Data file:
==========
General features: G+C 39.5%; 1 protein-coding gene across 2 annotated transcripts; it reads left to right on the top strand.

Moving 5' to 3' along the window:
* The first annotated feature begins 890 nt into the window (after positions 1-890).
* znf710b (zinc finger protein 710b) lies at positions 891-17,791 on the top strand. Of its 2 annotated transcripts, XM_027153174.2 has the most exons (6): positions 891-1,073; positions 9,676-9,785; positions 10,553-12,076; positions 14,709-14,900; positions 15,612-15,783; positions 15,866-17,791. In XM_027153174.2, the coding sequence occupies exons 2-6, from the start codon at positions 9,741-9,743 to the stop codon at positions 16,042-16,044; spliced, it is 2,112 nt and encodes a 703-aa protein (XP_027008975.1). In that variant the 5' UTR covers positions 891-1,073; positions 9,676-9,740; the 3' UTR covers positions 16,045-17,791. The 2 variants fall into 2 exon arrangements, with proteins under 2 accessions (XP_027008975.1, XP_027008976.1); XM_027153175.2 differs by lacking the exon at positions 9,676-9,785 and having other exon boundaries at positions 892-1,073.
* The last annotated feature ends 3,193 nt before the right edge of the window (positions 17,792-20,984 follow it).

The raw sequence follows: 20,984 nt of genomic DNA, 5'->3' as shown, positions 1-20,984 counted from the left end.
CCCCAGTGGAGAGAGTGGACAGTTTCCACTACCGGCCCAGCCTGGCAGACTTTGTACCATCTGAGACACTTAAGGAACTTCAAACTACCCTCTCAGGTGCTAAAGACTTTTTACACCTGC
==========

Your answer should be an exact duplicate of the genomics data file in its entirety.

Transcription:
General features: G+C 39.5%; 1 protein-coding gene across 2 annotated transcripts; it reads left to right on the top strand.

Moving 5' to 3' along the window:
* The first annotated feature begins 890 nt into the window (after positions 1-890).
* znf710b (zinc finger protein 710b) lies at positions 891-17,791 on the top strand. Of its 2 annotated transcripts, XM_027153174.2 has the most exons (6): positions 891-1,073; positions 9,676-9,785; positions 10,553-12,076; positions 14,709-14,900; positions 15,612-15,783; positions 15,866-17,791. In XM_027153174.2, the coding sequence occupies exons 2-6, from the start codon at positions 9,741-9,743 to the stop codon at positions 16,042-16,044; spliced, it is 2,112 nt and encodes a 703-aa protein (XP_027008975.1). In that variant the 5' UTR covers positions 891-1,073; positions 9,676-9,740; the 3' UTR covers positions 16,045-17,791. The 2 variants fall into 2 exon arrangements, with proteins under 2 accessions (XP_027008975.1, XP_027008976.1); XM_027153175.2 differs by lacking the exon at positions 9,676-9,785 and having other exon boundaries at positions 892-1,073.
* The last annotated feature ends 3,193 nt before the right edge of the window (positions 17,792-20,984 follow it).

The raw sequence follows: 20,984 nt of genomic DNA, 5'->3' as shown, positions 1-20,984 counted from the left end.
CCCCAGTGGAGAGAGTGGACAGTTTCCACTACCGGCCCAGCCTGGCAGACTTTGTACCATCTGAGACACTTAAGGAACTTCAAACTACCCTCTCAGGTGCTAAAGACTTTTTACACCTGC